Sharing resources on the global supply chain will help countries bounce back from COVID-19

Professor Lenny Koh, Professor in Operations Management and Director of the Advance Resource Efficiency Centre, shares her thoughts on how countries can come together to strengthen respective supply chains and recover after the coronavirus outbreak.

colourful shipping containers
Shipping containers for distribution

The year 2020 marked the start of a challenge to humankind. The world witnessed the discovery of a new virus – Covid-19. The first epicentre of Covid-19 was in Wuhan, Hubei province, China; the second epicentre was Europe; and the third epicentre is now in the USA. The global economy is currently in a ‘lockdown’ because of this coronavirus pandemic. 

Our global supply chains have been disrupted as a result of the immense pressure, and are therefore undergoing a major revolution. Countries across the world have responded with a range of strategies and actions, tailored to their needs and circumstances. These include injecting trillions of dollars to the market to save the economy and save lives, mobilising resources, readapting supply chains and technology, stockpiling critical raw materials and products, accelerating research and innovation (e.g. vaccines and ventilators), maximising data sharing and openness and increasing acceptance of digital technology. 

The ability of a country to bounce back quickly from Covid-19 will depend on the efficiency of its supply chain resources, including finances, physical resources, infrastructure, workers, data, materials, natural resources, and its ability to be interconnected. 

It is not just supply chains that compete, but also the strengths of their resource capital and sustainability. The shortages we are currently facing as a result of increased demand from Covid-19 are caused by the fragmentation of resources, inefficient resources management, and a lack of resilience within supply chains. Supply chain resources can be categorised into environmental, economic, and social capital resources. By capturing and quantifying these different types of capital streams for critical production cycles, we can measure and manage the sustainability of supply chain resources more efficiently. Doing so would mean two countries could strike a deal to share resources, enabling both to strengthen each other’s supply chains.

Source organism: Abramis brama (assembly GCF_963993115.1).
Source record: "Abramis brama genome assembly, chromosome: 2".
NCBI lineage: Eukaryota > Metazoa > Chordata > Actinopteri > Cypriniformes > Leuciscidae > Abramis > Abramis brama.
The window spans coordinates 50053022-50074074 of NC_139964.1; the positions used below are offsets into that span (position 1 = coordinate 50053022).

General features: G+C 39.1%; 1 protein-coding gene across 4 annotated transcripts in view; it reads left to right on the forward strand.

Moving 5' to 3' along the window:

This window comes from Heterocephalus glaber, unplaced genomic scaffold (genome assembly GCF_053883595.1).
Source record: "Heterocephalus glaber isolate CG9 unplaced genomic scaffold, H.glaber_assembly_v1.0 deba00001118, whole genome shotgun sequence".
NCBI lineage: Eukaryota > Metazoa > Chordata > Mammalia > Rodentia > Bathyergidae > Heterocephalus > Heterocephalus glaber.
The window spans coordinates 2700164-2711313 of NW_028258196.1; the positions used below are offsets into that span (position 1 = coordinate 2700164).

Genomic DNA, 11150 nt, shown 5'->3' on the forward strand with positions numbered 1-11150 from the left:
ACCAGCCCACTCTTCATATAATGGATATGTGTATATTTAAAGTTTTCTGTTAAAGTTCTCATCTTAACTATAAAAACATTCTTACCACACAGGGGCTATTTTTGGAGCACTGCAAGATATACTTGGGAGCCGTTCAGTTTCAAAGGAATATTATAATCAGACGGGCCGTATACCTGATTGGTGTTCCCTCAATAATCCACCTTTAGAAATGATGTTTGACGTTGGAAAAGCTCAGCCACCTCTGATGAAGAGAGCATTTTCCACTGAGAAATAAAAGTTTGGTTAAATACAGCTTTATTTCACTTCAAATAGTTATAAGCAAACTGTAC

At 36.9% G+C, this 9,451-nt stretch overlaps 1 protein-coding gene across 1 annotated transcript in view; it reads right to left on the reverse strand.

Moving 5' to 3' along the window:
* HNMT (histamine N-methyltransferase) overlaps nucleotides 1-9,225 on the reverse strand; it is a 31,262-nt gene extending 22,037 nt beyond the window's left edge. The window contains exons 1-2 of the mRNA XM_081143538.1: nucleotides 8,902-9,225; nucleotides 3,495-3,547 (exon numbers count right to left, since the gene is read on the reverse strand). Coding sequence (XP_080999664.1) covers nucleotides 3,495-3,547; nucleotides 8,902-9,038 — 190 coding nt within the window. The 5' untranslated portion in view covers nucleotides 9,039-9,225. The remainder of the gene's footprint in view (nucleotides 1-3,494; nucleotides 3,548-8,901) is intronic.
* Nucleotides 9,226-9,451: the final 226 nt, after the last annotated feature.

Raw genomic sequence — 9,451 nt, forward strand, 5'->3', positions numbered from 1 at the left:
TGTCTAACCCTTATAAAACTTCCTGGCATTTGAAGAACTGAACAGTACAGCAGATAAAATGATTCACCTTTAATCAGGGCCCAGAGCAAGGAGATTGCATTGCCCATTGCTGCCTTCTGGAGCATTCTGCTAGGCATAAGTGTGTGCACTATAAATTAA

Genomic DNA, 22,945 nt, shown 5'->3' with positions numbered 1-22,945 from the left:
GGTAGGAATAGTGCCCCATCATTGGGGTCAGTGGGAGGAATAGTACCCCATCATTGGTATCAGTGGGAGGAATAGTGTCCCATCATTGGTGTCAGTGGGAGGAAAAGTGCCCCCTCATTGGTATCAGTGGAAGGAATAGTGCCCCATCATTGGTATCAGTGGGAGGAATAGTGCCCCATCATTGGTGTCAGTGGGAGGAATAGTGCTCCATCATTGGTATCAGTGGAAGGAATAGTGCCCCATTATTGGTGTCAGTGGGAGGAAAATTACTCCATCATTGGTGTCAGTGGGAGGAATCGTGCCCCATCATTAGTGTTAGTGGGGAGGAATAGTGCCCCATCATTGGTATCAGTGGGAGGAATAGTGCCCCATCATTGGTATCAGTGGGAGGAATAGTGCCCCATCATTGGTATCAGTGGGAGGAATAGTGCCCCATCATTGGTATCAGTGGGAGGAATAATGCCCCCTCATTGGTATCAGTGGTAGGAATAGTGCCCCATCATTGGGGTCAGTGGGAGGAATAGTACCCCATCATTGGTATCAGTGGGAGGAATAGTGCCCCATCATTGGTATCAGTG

The way organisations and nations have converged their resources, capacities, capabilities and supply chains to address the Covid-19 challenges proves that a new interconnectedness is possible. Identifying and managing the interconnectedness and overlaps that occur in resource cycles will help us optimise the overall sustainability of supply chain resources for specific product and service supply chains now and in the future. 

There are several examples of this interconnected supply chain happening already. The production of the urgently-needed ventilators to save lives is a case in point, thanks to the Ventilators Consortium in the UK including Rolls-Royce, Airbus, F1 etc. and the major industry-led and federal government-led effort in the USA including Ford and General Motors. We’ve also seen the construction of temporary hospitals in just 10 days at places like the ExCel conference centre in London, with NHS staff, construction workers, military engineers, logistics and transport firms and volunteers all working together. Also, the fast mobilisation of doctors and nurses and personal protection equipment (PPE) between cities to the epicentre in China is an example, as well as the enforcement of the national level ‘lockdown’. These cases demonstrate how resource efficiency and supply chain resource sustainability can work in the real world.

Economists have predicted that Covid-19’s impact on the global economy will be 10 times bigger than the 2008 financial crisis. The World Economic Forum has compared the global impact of Covid-19 to a worldwide depression (not just a recession). However, some economists predict that the global economy will bounce back in the fourth quarter of 2020, recovering from the current nosedive of stock markets. If China’s growth is 6 per cent, as predicted for 2020, then the global market won’t be quite so bad. The new world needs to prepare for the recovery from this global slowdown by accelerating the expansion of international supply chains - but with the requirement to grow within environmental limits.  

It is absolutely key that all policymakers and industries globally collaborate to see the role of resource efficiency and supply chain sustainability embedded in everything we do. A world where decisions are made with this in mind, improving supply chain resource forecasting, utilisation, and conflict resolution decisions, would contribute towards translating wide-ranging sustainability targets into specific production and operations objectives. More of these new supply chains will emerge from Covid-19 with win-win-win characteristics for the economy, environment and society as a whole.

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